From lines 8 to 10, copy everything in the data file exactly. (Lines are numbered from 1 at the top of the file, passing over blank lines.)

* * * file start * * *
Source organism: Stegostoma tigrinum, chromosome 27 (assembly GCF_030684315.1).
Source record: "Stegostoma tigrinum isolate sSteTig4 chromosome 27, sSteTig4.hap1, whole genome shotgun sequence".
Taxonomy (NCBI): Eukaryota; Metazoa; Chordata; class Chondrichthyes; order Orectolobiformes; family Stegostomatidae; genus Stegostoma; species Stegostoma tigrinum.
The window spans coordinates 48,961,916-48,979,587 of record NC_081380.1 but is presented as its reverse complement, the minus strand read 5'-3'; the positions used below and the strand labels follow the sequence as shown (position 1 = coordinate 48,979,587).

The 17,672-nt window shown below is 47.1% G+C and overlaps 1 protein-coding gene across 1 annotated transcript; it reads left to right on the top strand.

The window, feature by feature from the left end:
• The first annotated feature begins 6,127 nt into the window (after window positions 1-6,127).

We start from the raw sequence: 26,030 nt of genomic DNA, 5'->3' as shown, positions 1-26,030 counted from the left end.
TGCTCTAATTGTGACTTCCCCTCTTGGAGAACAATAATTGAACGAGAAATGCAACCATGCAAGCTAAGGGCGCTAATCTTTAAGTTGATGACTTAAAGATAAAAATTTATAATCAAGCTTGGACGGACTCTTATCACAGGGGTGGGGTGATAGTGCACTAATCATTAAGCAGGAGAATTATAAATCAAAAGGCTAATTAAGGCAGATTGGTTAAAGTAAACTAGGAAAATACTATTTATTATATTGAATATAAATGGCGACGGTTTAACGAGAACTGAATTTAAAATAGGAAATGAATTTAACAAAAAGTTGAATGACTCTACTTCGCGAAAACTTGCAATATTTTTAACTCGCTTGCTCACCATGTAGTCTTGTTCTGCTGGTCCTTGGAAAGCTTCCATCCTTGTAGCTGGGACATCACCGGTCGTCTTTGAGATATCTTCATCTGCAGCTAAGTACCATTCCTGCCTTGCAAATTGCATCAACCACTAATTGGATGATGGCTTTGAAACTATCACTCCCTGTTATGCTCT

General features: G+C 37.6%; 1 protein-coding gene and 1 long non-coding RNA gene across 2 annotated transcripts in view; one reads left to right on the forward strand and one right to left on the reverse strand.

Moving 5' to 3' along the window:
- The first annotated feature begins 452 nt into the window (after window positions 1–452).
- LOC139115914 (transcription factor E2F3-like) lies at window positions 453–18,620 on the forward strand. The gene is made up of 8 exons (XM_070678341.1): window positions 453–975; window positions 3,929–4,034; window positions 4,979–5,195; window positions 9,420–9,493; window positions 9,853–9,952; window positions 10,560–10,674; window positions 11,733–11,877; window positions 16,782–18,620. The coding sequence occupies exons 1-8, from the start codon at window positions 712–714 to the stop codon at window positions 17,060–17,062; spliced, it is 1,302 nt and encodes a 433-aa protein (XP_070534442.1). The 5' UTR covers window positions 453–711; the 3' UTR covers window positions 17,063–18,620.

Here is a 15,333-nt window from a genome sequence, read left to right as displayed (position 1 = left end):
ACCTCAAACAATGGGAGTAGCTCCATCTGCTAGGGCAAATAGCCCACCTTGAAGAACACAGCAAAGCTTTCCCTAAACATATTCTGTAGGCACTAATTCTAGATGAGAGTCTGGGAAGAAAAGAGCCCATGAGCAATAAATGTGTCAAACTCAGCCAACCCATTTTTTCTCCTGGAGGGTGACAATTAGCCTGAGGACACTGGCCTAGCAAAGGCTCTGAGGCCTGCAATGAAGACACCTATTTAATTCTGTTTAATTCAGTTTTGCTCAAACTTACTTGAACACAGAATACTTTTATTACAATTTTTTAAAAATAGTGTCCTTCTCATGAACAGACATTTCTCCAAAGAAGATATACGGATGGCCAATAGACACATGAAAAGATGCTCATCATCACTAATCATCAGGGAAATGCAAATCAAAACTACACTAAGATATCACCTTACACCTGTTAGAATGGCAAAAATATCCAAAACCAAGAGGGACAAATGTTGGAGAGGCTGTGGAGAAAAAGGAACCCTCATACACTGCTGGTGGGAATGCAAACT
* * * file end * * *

We start from the raw sequence: 26,030 nt of genomic DNA, 5'->3' as shown, positions 1-26,030 counted from the left end.
TGCTCTAATTGTGACTTCCCCTCTTGGAGAACAATAATTGAACGAGAAATGCAACCATGCAAGCTAAGGGCGCTAATCTTTAAGTTGATGACTTAAAGATAAAAATTTATAATCAAGCTTGGACGGACTCTTATCACAGGGGTGGGGTGATAGTGCACTAATCATTAAGCAGGAGAATTATAAATCAAAAGGCTAATTAAGGCAGATTGGTTAAAGTAAACTAGGAAAATACTATTTATTATATTGAATATAAATGGCGACGGTTTAACGAGAACTGAATTTAAAATAGGAAATGAATTTAACAAAAAGTTGAATGACTCTACTTCGCGAAAACTTGCAATATTTTTAACTCGCTTGCTCACCATGTAGTCTTGTTCTGCTGGTCCTTGGAAAGCTTCCATCCTTGTAGCTGGGACATCACCGGTCGTCTTTGAGATATCTTCATCTGCAGCTAAGTACCATTCCTGCCTTGCAAATTGCATCAACCACTAATTGGATGATGGCTTTGAAACTATCACTCCCTGTTATGCTCT

General features: G+C 37.6%; 1 protein-coding gene and 1 long non-coding RNA gene across 2 annotated transcripts in view; one reads left to right on the forward strand and one right to left on the reverse strand.